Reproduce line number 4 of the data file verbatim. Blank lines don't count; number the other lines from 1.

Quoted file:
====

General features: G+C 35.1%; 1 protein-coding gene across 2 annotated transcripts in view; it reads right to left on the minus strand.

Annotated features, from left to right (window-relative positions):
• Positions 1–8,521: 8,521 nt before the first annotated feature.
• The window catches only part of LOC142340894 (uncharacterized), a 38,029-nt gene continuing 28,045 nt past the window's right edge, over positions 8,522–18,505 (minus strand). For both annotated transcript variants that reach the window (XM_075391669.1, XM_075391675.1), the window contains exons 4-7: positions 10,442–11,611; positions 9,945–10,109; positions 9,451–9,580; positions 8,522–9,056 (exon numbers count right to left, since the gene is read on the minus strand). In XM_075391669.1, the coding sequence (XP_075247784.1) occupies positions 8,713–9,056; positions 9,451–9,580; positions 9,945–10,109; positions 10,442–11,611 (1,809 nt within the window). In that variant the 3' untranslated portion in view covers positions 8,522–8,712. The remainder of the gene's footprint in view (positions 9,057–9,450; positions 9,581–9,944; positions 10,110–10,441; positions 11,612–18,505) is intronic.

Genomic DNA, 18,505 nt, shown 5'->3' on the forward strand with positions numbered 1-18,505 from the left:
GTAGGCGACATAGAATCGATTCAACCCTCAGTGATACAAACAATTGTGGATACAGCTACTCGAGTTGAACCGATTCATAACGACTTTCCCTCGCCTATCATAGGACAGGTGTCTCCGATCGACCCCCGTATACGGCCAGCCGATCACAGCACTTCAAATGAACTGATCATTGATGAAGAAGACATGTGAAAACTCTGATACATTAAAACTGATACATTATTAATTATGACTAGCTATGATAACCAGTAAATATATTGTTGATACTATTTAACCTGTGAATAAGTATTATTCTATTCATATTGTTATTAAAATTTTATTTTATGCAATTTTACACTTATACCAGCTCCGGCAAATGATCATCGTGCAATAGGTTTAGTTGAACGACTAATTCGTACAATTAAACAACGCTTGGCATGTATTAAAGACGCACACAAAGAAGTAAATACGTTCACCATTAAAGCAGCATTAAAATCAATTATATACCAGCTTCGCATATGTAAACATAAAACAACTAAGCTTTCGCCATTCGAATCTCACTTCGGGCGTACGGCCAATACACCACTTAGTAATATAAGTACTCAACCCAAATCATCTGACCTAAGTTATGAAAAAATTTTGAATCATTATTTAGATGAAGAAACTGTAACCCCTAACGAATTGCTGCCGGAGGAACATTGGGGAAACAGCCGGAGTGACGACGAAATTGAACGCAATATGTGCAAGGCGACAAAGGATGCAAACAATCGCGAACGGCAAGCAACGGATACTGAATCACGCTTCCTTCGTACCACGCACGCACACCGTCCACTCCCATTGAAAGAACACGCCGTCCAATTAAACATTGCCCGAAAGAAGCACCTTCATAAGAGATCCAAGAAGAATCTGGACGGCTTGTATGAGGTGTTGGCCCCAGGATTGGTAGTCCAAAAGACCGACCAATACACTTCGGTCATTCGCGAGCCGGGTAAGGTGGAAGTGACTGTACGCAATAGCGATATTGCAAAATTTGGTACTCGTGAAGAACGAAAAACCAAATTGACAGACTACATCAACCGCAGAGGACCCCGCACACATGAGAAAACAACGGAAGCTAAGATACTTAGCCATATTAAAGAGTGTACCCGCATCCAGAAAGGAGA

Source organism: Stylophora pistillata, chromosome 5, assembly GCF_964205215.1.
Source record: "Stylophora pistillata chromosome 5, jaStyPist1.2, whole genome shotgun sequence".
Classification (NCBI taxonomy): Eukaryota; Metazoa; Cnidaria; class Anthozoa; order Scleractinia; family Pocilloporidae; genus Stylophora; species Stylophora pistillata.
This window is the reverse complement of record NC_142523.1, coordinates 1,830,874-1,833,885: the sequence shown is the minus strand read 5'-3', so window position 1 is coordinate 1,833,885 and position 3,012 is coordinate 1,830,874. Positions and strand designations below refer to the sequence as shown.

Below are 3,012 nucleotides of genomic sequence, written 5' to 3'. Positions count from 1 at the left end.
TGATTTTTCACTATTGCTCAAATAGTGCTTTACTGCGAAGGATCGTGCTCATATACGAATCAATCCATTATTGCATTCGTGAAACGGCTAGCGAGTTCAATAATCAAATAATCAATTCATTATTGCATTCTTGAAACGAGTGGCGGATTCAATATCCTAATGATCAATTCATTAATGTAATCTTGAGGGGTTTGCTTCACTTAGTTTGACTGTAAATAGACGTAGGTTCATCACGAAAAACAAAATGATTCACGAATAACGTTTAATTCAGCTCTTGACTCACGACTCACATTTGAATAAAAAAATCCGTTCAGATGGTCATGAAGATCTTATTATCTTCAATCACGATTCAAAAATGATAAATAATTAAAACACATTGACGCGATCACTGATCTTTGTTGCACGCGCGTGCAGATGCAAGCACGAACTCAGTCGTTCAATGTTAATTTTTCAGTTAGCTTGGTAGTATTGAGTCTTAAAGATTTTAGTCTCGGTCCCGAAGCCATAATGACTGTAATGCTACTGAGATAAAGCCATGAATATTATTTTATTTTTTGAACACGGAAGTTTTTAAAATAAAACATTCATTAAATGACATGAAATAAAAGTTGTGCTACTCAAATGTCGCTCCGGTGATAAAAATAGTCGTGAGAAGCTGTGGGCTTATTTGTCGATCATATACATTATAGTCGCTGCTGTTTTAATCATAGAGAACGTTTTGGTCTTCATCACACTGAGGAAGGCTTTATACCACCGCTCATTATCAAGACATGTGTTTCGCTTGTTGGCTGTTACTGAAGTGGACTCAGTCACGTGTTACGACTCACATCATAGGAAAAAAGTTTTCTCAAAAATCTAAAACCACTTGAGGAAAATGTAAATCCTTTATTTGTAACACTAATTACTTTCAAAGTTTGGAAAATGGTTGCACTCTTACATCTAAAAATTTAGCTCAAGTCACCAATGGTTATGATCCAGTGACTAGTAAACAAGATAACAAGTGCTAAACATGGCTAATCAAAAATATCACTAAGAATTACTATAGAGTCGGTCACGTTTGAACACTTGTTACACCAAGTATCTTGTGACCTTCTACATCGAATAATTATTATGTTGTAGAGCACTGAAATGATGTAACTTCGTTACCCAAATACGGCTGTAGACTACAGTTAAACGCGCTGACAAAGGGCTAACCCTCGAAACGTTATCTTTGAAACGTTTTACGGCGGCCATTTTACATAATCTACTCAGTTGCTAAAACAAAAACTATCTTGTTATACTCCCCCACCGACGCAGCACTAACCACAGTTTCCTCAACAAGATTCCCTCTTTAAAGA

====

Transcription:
• The window catches only part of LOC142340894 (uncharacterized), a 38,029-nt gene continuing 28,045 nt past the window's right edge, over positions 8,522–18,505 (minus strand). For both annotated transcript variants that reach the window (XM_075391669.1, XM_075391675.1), the window contains exons 4-7: positions 10,442–11,611; positions 9,945–10,109; positions 9,451–9,580; positions 8,522–9,056 (exon numbers count right to left, since the gene is read on the minus strand). In XM_075391669.1, the coding sequence (XP_075247784.1) occupies positions 8,713–9,056; positions 9,451–9,580; positions 9,945–10,109; positions 10,442–11,611 (1,809 nt within the window). In that variant the 3' untranslated portion in view covers positions 8,522–8,712. The remainder of the gene's footprint in view (positions 9,057–9,450; positions 9,581–9,944; positions 10,110–10,441; positions 11,612–18,505) is intronic.